Thursday, March 18, 2010

Linoleum Floors

Renewable


Linoleum is made from all natural materials.

As long as the sun shines and the rain falls, Linoleum can be produced.

Life-cycle assessment scores, show exceptional performance for Linoleum and it is nature that provides the great start by providing renewable raw materials.

To produce Linoleum oxidized linseed oil (or a combination of oxidized linseed oil and tall oil) and rosin are mixed with the other raw materials to form linoleum granules, which are pressed onto a jute backing, making Linoleum sheets. These are then hung in drying rooms to allow them to cure and to acquire the required flexibility and resilience. To achieve maximum waste reduction all linoleum remnants are recycled back into the production process. All manufacturing takes place in accordance with ISO 14001 standards.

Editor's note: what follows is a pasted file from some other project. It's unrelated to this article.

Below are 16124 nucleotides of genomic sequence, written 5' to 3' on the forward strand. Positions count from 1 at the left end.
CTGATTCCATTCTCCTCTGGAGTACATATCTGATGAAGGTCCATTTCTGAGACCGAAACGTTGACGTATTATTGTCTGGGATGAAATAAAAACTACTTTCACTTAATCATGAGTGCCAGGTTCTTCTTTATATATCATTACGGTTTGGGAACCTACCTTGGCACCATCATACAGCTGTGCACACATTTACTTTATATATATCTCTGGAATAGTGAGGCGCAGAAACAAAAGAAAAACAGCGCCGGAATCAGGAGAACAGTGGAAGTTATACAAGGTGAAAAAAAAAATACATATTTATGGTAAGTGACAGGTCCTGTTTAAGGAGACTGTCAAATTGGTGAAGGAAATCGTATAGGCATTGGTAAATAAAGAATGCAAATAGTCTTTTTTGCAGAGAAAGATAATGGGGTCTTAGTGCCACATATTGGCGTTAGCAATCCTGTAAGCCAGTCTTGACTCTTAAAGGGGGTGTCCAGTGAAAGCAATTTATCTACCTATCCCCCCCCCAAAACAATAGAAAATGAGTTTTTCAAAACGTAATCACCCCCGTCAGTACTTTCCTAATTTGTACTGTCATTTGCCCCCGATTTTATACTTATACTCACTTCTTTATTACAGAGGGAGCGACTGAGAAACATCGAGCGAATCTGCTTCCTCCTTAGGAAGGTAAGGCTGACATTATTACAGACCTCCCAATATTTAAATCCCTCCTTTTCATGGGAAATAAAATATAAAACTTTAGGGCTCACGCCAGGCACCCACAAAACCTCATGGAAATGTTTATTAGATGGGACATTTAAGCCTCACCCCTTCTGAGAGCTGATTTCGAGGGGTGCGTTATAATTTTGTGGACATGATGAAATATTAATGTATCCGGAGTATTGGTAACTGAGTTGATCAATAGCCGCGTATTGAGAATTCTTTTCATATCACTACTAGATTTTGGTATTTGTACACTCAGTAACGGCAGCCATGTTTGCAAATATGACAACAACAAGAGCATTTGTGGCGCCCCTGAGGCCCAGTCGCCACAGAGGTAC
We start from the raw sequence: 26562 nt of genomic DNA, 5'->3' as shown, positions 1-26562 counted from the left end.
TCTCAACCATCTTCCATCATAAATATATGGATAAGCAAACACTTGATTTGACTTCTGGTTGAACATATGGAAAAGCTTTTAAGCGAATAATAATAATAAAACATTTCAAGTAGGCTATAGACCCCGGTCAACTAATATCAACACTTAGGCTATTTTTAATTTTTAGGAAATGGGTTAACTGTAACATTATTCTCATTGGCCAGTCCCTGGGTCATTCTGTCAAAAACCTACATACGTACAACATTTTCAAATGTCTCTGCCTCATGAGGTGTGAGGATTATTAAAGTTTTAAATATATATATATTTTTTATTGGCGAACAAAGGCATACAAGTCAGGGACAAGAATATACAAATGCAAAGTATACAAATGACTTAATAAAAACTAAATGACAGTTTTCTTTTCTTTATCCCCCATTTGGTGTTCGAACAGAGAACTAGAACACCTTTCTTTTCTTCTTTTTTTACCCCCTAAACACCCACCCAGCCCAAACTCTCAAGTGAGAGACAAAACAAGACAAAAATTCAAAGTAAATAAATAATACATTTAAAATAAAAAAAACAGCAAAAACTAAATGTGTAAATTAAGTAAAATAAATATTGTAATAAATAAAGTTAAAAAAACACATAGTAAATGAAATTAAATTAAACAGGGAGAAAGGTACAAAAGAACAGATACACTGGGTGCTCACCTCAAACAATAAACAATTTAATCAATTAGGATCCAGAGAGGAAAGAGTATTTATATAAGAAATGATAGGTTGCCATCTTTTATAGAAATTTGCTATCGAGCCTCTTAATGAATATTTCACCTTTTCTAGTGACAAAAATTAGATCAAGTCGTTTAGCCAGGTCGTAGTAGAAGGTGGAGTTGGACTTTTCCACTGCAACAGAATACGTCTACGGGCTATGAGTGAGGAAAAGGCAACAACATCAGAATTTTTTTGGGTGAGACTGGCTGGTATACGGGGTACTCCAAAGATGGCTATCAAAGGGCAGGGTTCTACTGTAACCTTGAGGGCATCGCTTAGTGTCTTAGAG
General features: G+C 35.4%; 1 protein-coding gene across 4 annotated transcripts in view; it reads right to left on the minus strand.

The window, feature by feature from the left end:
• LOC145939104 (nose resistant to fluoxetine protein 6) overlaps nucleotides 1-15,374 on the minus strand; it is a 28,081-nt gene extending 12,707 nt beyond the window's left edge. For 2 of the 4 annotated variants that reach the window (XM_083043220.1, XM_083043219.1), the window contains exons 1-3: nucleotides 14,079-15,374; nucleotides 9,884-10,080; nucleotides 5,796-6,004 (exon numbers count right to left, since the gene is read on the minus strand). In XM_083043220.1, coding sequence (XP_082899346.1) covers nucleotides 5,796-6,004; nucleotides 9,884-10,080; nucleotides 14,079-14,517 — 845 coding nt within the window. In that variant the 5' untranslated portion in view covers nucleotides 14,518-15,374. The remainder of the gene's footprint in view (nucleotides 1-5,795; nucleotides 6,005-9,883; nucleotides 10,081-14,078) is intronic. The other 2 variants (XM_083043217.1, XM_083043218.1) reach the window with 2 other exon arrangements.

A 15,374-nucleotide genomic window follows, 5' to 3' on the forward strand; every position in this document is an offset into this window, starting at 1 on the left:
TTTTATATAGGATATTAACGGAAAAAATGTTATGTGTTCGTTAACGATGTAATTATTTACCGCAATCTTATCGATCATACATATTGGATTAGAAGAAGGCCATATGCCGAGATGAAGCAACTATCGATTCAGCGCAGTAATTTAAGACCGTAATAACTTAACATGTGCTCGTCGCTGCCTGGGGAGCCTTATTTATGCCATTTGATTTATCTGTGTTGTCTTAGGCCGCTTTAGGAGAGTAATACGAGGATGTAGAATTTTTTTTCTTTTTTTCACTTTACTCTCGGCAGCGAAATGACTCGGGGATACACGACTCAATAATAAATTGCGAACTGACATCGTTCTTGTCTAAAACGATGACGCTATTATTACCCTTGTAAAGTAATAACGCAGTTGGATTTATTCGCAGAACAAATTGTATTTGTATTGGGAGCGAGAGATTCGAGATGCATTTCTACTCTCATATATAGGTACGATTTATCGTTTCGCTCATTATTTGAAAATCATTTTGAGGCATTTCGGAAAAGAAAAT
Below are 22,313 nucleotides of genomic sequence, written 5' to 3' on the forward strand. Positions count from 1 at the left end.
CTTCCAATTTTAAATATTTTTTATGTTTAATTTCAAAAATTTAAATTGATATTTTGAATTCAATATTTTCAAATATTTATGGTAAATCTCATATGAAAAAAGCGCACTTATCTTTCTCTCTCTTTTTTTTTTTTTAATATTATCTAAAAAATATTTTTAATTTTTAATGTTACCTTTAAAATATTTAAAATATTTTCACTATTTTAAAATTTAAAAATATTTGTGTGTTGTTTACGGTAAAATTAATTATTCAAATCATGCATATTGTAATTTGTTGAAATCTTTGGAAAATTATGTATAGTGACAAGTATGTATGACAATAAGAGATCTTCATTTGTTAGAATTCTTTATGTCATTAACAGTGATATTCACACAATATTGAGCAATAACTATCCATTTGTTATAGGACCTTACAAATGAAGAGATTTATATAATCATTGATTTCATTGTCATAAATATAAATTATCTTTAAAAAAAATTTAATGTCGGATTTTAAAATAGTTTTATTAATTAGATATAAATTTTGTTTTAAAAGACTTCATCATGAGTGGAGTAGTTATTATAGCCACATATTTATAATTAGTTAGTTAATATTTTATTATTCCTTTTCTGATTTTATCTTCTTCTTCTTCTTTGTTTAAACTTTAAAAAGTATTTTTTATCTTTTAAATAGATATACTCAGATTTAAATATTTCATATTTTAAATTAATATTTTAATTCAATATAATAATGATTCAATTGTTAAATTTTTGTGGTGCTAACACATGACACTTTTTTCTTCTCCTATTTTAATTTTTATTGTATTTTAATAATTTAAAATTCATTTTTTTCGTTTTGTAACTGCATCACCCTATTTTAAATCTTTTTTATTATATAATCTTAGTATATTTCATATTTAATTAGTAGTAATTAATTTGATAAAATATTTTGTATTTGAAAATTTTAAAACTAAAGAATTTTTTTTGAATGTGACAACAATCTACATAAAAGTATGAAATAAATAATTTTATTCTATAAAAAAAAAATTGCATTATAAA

The natural raw materials used to create Linoleum are available in abundance:

Linseed oil

Linseed oil, the most important raw material used to make linoleum, is obtained by pressing the seeds of the flax plant. In the past linseed oil was used as cooking oil, as well as for lighting. Tall oil, a recycled post-industrial by-product of the Kraft paper industry, is a resin based fatty acid. In combination with linseed oil, it optimizes the oxidation process in the production of linoleum.

Rosin

Rosin, the binding agent in Linoleum and Artoleum, is tapped from pine trees, without affecting growth. Together with linseed oil, rosin gives Linoleum and Artoleum its strength and flexibility.

Wood flour